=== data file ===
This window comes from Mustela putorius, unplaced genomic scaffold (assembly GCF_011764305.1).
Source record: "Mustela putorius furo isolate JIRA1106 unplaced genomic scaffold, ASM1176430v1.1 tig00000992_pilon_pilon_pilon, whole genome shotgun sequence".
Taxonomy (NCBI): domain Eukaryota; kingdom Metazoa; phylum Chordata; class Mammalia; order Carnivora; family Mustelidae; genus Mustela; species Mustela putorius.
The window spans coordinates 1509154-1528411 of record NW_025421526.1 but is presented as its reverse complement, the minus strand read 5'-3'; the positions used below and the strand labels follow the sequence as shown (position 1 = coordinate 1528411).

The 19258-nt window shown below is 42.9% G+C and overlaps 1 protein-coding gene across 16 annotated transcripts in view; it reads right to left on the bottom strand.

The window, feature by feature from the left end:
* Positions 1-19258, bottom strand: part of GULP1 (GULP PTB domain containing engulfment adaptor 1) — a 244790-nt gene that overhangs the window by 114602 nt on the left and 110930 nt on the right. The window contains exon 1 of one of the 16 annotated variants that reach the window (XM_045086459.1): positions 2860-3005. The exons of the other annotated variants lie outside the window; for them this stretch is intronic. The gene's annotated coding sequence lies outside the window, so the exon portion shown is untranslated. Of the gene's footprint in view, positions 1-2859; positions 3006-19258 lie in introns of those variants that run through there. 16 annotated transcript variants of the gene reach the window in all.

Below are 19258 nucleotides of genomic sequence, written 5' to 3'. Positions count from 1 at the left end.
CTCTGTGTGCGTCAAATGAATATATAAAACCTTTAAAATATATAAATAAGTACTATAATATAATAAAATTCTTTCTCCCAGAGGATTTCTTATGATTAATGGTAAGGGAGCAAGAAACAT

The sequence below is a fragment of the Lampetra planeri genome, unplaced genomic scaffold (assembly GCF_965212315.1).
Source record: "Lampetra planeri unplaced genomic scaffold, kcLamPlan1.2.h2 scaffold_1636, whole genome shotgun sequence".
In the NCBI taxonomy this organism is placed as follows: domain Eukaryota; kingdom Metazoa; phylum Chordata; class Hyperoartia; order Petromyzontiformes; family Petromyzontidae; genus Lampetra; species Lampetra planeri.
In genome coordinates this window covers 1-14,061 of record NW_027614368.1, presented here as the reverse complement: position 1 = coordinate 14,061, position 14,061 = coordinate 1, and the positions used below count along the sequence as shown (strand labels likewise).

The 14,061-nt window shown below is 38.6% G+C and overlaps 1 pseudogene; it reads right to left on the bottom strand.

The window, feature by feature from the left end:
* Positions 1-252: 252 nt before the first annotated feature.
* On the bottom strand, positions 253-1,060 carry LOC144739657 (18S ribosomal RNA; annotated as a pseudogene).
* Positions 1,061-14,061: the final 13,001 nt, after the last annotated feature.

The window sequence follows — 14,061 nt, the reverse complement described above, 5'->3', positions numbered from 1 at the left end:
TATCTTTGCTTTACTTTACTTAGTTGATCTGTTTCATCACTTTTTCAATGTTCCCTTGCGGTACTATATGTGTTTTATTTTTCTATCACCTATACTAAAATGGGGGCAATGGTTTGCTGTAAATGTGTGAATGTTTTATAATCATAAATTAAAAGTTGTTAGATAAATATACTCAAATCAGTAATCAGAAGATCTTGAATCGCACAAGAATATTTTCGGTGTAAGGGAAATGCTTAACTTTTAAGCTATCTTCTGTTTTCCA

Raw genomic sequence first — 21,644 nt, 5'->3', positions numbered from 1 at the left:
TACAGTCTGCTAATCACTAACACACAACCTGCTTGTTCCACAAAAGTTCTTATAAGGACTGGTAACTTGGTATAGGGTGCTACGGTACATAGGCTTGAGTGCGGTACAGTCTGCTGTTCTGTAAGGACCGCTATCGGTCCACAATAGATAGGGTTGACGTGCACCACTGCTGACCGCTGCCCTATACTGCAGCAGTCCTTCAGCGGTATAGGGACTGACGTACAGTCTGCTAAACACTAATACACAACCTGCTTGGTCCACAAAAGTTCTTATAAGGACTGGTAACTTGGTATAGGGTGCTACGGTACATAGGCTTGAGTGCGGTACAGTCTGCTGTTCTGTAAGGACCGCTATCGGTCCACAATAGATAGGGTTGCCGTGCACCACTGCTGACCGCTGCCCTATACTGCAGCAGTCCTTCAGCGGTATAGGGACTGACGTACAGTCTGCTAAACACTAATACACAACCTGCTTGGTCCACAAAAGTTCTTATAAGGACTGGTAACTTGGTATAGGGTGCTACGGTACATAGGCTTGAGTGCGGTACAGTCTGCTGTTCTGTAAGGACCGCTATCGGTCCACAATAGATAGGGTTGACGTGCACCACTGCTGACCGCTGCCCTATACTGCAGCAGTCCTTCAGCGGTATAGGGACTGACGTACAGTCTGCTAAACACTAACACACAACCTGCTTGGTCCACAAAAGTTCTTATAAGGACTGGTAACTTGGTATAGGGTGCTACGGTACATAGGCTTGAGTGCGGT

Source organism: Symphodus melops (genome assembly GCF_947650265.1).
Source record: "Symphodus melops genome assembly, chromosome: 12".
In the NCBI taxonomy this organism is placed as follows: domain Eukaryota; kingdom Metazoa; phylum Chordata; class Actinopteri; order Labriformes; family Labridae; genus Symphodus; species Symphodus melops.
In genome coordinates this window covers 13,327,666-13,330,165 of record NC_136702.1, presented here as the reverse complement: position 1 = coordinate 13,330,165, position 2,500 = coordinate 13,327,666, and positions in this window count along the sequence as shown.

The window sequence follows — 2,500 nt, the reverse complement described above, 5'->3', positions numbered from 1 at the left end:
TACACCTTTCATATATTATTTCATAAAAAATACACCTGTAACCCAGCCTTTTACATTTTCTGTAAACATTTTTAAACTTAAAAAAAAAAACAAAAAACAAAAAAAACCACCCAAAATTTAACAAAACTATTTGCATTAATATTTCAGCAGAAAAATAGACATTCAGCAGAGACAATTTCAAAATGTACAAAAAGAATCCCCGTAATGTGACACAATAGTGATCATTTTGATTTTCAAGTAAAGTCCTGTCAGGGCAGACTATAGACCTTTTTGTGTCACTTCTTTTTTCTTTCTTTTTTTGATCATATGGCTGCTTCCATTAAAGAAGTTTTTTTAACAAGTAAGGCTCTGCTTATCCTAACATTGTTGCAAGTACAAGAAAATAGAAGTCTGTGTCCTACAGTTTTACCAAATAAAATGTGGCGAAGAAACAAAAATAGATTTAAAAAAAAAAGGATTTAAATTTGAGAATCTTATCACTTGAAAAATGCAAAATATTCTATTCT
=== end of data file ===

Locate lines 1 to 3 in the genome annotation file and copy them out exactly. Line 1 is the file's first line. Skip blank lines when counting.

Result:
This window comes from Mustela putorius, unplaced genomic scaffold (assembly GCF_011764305.1).
Source record: "Mustela putorius furo isolate JIRA1106 unplaced genomic scaffold, ASM1176430v1.1 tig00000992_pilon_pilon_pilon, whole genome shotgun sequence".
Taxonomy (NCBI): domain Eukaryota; kingdom Metazoa; phylum Chordata; class Mammalia; order Carnivora; family Mustelidae; genus Mustela; species Mustela putorius.